Friday, October 29, 2010

Impaired Logic

It makes so much sense to me. I hope those who are elected/re-elected help put something like this into effect. There are WAY more people than we think "driving impaired/distracted". Here is a link to the entire article. I HIGHLY suggest you read it.

“People sometimes focus on how many drinks they can have before they’ll go to jail,” Acevedo told The Austin-American Statesman. “It varies…. A person may be intoxicated at 0.05, and you don’t want them out driving.” What he wants is to be able to arrest people with blood-alcohol levels as low as 0.05 percent, and he may have support.

Houston Democrat John Whitmire, chair of the Senate’s Criminal Justice Committee, says Acevedo’s plan “might be one way to go.” Bill Lewis, head of the Texas chapter of Mothers Against Drunk Driving says, “I don’t see how it would hurt.”

They are right, although probably not in the way they intended. People do react to alcohol differently. For many people, one drink may well be too many, while experienced drinkers can function relatively normally at or above the legal threshold. Impairment may also depend on such variables as the medications a person is taking or how much sleep he got the night before.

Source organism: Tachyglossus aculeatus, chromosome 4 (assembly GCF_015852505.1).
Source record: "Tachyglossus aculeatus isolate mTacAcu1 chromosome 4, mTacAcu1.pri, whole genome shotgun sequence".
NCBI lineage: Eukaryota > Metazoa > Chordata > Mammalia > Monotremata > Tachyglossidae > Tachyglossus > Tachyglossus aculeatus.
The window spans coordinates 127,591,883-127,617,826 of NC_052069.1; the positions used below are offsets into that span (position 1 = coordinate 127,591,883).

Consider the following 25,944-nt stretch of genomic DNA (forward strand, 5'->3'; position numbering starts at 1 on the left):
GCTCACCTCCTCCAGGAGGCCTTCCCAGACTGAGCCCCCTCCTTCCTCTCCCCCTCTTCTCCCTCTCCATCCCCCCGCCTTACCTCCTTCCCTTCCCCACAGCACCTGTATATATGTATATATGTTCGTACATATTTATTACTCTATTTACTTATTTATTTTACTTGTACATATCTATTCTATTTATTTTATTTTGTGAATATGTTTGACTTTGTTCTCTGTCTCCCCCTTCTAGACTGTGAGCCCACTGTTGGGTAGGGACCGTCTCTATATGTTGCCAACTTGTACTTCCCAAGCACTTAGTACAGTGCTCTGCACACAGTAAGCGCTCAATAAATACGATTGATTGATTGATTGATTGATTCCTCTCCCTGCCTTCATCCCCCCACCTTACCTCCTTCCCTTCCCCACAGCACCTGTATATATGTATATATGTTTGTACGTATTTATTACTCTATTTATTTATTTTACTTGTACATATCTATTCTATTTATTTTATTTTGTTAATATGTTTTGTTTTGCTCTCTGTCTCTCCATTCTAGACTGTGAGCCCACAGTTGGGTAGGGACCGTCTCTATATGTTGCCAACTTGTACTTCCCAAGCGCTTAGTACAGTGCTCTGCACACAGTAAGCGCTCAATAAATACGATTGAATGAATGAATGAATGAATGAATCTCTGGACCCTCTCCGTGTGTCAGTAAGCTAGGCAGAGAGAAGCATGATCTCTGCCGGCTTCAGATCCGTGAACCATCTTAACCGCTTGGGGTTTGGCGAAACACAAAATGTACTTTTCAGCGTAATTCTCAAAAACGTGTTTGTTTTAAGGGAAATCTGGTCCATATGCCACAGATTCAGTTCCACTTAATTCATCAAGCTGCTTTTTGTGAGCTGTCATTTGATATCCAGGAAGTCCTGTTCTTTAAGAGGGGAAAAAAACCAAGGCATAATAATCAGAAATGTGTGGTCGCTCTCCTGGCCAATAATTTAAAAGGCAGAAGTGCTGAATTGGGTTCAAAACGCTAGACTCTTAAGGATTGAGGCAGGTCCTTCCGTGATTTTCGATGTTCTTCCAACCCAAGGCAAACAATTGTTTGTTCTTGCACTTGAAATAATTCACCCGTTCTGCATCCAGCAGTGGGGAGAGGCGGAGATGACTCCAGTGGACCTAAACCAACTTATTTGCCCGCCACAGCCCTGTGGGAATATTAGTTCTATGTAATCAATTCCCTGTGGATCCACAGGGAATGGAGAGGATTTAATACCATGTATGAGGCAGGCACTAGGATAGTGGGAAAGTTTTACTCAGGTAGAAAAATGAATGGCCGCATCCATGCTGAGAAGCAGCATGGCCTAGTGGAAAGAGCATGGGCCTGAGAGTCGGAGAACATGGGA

What their objection to the legal definition of intoxication highlights is the absurdity of drawing an arbitrary, Breathalyzer-based line between sobriety and criminal intoxication. The right solution is not a new artificial line. Instead, we should get rid of it entirely by repealing drunken-driving laws.

Consider the 2000 federal law that pressured states to lower blood-alcohol standards to 0.08 from 0.10. At the time, the average level in alcohol-related fatal accidents was 0.17 percent, and two-thirds of such accidents involved drivers at 0.14 or higher. In fact, drivers between 0.01 and 0.03 were involved in more fatal accidents than drivers between 0.08 and 0.10. Once the 0.08 standard took effect nationwide, a curious thing happened: Alcohol-related traffic fatalities increased, following a 20-year decline. Critics of the 0.08 standard predicted this would happen. The problem is that most motorists between 0.08 and 0.10 don’t drive erratically enough to be noticed by police. So police began setting up roadblocks to catch them. But every cop manning a roadblock was a cop not out on the highways looking for more seriously impaired drivers. By 2004, alcohol related fatalities went down again, but only because the decrease in fatalities in states that don’t use roadblocks compensated for a slight but continuing increase in the states that do.

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